So I let them struggle, and come up with what information they had to ask me for, which I would then provide. If I had to do it again, I would also have pictures of the width of each stair, as a distracter, because some kids asked for it. Interestingly, some also asked for the angle, because of our prior experience in the year with the clinometers. I told them I didn’t have the clinometer with me at the time. One kid called me on it, because she knew I had a clinometer app on my iPad. So I told her (truthfully) some of the pictures were taken last year, before I had it.

So I had them come up with their own measures. If they tried to base it off of only height or only depth, I deflected with examples of really tall, really shallow stairs, or really short, really steep stairs.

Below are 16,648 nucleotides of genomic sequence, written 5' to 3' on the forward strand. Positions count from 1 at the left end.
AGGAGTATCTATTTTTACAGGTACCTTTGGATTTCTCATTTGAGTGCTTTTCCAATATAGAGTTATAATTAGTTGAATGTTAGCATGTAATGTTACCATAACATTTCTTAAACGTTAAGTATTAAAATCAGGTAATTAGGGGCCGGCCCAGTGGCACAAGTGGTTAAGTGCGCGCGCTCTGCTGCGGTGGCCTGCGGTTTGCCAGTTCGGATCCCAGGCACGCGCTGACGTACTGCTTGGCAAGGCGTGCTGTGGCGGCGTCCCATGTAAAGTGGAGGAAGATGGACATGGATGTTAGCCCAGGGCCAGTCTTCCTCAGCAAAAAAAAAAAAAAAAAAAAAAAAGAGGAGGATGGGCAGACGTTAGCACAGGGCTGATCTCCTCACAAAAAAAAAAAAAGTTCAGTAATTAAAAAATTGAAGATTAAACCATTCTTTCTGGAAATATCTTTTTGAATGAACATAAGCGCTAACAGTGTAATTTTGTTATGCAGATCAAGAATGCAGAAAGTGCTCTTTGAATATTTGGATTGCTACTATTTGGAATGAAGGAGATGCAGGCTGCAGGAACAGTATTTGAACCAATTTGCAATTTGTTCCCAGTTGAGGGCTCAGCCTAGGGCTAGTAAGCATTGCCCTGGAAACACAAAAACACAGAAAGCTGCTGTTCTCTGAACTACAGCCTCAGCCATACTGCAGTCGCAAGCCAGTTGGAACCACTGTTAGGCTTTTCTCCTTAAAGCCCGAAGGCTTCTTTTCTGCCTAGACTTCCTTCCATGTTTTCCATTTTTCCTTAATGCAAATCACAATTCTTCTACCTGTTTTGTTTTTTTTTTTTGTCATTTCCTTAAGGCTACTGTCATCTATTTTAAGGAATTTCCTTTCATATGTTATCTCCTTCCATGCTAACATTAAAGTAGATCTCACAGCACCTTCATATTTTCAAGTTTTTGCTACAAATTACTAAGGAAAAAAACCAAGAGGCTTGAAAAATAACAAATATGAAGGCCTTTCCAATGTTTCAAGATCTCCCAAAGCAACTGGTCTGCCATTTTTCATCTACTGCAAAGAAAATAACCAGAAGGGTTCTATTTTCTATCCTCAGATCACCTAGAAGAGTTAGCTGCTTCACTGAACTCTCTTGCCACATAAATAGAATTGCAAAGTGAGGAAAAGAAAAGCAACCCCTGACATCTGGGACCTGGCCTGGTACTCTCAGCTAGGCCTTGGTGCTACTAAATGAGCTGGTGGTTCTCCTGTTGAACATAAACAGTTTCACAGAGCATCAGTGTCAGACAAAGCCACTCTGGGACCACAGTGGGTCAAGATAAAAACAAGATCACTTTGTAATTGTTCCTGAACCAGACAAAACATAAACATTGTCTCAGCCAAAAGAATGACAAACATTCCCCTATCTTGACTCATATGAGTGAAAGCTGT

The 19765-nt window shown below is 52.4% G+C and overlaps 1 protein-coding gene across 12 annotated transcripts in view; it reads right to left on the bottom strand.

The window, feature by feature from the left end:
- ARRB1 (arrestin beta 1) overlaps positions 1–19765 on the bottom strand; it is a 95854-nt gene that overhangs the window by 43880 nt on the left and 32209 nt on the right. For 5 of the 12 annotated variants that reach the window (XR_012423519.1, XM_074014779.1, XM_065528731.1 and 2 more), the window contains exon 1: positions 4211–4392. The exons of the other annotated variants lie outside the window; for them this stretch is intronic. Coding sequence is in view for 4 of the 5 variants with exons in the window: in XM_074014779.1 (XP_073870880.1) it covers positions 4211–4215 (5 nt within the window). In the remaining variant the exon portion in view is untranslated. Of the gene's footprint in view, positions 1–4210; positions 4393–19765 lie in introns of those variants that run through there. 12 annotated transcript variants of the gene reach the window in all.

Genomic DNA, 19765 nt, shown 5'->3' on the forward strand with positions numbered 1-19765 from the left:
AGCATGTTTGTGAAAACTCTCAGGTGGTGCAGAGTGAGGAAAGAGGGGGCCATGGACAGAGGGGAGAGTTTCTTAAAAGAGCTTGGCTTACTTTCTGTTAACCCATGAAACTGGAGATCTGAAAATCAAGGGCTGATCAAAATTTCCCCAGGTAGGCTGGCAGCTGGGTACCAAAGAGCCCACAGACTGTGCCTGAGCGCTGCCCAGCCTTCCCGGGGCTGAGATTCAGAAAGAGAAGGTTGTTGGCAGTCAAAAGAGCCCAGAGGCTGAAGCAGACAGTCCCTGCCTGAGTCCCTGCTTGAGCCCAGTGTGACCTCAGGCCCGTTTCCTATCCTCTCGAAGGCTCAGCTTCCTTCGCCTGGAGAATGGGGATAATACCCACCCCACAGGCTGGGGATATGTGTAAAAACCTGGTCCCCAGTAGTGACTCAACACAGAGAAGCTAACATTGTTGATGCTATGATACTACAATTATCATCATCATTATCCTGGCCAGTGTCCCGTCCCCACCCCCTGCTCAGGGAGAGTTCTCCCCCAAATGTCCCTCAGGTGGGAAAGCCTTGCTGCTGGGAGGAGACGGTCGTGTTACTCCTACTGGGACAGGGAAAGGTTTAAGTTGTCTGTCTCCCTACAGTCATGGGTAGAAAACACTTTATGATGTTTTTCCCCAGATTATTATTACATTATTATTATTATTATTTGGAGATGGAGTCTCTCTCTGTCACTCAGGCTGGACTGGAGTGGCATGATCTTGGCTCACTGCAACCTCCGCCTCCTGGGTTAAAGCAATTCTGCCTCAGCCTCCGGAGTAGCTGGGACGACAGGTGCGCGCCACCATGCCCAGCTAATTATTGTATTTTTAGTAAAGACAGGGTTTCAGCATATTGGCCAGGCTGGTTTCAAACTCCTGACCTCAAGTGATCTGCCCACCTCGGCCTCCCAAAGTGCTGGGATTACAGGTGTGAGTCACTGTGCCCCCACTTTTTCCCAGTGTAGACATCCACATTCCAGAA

By the end of the classes, students usually came up with one of three different measures: slope, the inverse of slope (depth over height), and grade (that is, slope as a percentage).

So they had to then reason as to why they might prefer height/depth to depth/over. (Their logic: it seems more natural to have bigger numbers be steeper stairs, rather than the other way around.) And so it was that point that I told them this “steepness” grade that they developed was often called “slope” by mathematicians.

At which point, I got a big “Ohhhhhhhhhhh.” Which always makes it worthwhile.

### The Materials

Stairs – Portrait

Stairs – Landscape

Steepest Stairs Lab

### Slope